Sunday, December 27, 2015


By Laura P. Valtorta
It took me ten days to write and perfect my two-minute pitch.

In Washington, D.C., I stayed at a hotel called the Windsor Inn that was the dumpiest hotel I’ve ever slept in. My room was underground. The so-called “window” looked out into a hallway. The television didn’t work.

I was the second pitcher to arrive at the venue. Soon all five of us were there, sitting around and twitching. Three pitchers were women, two were men.

One of the organizers came over to announce the order in which we would pitch. I was to go last. That meant an extra hour of sitting around and stewing.

We filed down to the auditorium to check out our video presentations.

How does my video look?” I asked Josh, the organizer.

YOU don’t have a video,” he snarked.

Yes, I do! I have a two-minute promo that I sent in last week. It’s an important part of my presentation.”

It’s not here. Do you have a copy with you?’

I rushed to my notebook and retrieved a jump drive. Luckily it uploaded quickly.

Things were ready to go, but I thought I would pass out from fear.

Meanwhile, the auditorium was filling up. I was glad to be seated on the aisle, and that I had memorized the route to the bathroom.  During the other people’s presentations, I got up twice and headed to the restroom.

None of the other presentations grabbed me, even though several presenters had great ideas. Great ideas were being wasted because of stage fright.

What the hell. I walked to the podium.

Hello, I’m Laura Valtorta,” I began. “Attorney turned filmmaker. My project is ‘Queen of the Road,’ a reality television series about commercial truck drivers.”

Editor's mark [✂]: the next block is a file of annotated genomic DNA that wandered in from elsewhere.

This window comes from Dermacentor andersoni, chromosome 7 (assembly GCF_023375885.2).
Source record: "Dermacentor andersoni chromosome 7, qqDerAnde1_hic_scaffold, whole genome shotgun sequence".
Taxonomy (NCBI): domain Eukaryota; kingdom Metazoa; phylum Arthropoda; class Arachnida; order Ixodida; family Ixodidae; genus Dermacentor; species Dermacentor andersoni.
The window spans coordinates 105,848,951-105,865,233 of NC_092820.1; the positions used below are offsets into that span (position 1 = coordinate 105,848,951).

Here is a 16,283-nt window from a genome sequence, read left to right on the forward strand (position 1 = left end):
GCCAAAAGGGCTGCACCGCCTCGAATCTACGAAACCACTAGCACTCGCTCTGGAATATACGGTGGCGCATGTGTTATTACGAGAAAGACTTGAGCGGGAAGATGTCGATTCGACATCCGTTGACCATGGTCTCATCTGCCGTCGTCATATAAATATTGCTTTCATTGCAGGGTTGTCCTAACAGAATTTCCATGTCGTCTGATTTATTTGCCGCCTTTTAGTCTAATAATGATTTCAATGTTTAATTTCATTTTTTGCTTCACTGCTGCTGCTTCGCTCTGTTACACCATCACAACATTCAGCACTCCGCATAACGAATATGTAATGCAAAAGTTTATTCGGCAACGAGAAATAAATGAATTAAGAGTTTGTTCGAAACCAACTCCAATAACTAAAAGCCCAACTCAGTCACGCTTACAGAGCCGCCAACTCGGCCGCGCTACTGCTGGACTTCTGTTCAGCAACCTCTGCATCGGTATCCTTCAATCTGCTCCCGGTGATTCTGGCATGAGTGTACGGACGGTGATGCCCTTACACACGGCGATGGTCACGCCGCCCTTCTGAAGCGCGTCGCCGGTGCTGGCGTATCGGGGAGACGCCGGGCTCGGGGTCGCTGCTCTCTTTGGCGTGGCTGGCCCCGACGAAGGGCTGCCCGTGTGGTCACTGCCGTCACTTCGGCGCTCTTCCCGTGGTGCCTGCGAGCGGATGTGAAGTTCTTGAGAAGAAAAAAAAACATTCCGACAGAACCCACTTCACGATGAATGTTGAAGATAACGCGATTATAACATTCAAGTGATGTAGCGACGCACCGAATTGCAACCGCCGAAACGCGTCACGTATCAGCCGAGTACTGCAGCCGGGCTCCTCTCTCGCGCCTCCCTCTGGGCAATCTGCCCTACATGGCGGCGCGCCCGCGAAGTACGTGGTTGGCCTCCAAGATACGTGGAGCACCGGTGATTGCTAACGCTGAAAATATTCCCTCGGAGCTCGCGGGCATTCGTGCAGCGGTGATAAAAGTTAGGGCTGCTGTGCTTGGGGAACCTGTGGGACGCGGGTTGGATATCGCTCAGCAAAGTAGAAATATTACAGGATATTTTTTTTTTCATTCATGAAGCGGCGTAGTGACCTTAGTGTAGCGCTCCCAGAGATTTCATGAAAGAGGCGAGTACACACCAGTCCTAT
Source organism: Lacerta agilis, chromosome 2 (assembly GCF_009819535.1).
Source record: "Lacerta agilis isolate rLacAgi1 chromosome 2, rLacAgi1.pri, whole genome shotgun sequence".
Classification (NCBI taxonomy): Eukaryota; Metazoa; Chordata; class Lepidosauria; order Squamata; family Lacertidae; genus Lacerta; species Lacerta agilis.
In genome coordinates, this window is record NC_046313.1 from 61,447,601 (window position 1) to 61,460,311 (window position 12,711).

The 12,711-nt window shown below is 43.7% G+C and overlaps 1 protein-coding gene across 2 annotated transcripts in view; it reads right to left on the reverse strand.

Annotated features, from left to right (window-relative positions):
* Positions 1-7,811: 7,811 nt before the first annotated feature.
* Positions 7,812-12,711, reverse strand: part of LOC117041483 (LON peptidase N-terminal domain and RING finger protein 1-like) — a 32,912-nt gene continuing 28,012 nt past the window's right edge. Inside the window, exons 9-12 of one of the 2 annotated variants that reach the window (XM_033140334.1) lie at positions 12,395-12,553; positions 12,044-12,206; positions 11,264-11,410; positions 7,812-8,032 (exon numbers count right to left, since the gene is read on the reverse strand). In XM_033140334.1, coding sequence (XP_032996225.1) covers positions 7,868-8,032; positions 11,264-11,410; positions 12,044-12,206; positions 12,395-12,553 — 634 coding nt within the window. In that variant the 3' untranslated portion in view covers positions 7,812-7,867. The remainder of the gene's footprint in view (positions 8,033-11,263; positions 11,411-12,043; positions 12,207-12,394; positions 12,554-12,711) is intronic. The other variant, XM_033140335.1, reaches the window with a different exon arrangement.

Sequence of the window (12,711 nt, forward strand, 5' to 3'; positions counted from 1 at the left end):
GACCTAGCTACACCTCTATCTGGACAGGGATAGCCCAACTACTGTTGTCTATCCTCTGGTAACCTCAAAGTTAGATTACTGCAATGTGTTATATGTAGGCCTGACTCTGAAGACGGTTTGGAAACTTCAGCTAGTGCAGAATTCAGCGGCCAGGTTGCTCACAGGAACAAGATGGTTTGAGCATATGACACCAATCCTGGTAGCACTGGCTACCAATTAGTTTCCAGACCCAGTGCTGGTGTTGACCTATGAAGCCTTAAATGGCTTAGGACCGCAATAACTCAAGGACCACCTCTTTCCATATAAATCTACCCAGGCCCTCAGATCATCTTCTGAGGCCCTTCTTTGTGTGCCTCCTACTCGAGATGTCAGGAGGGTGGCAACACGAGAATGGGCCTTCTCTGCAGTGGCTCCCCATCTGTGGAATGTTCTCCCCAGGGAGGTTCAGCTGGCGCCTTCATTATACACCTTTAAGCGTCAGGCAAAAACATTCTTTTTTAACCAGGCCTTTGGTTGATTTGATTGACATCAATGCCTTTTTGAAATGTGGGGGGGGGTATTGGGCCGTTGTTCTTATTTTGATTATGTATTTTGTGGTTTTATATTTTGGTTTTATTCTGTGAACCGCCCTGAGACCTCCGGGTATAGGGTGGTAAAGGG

My first joke was “These drivers lead exciting, dangerous, and difficult lives, and that’s just trying to find a place to park!” The audience (starved for entertainment) roared with laughter.

I smiled into the camera and made my way a few minutes later to the second joke. “Donna the driver warns me she’s very conservative, but her wife, Carol, is much more liberal.” Big laughter.

The audience loved my video. Several audience members came up to speak to me afterwards.

The bad part was, I lost!

The winner was Ann Marie Dinardo, with her show called “Hostage Heroes,” a narrative re-creation of people taken hostage who talk down the shooter.

After the winner was announced, one of the panel members gave us detailed critiques. He grabbed the arms of me and the winner. “It was between these two,” he said. “They knew what their shows would be, from beginning to end.”

The panelists did not find my truck drivers compelling characters. Jeesh!  If my truck drivers are not entertaining women – I don’t know who can be.

Delivering the pitch was fun, and the cocktail party that evening was a blast.  I met Morgan Spurlock and a bunch of D.C. film people.


1 comment:

Anonymous said...

Your film sounds really good. Hope it can be shown on ETV like the boxing doc.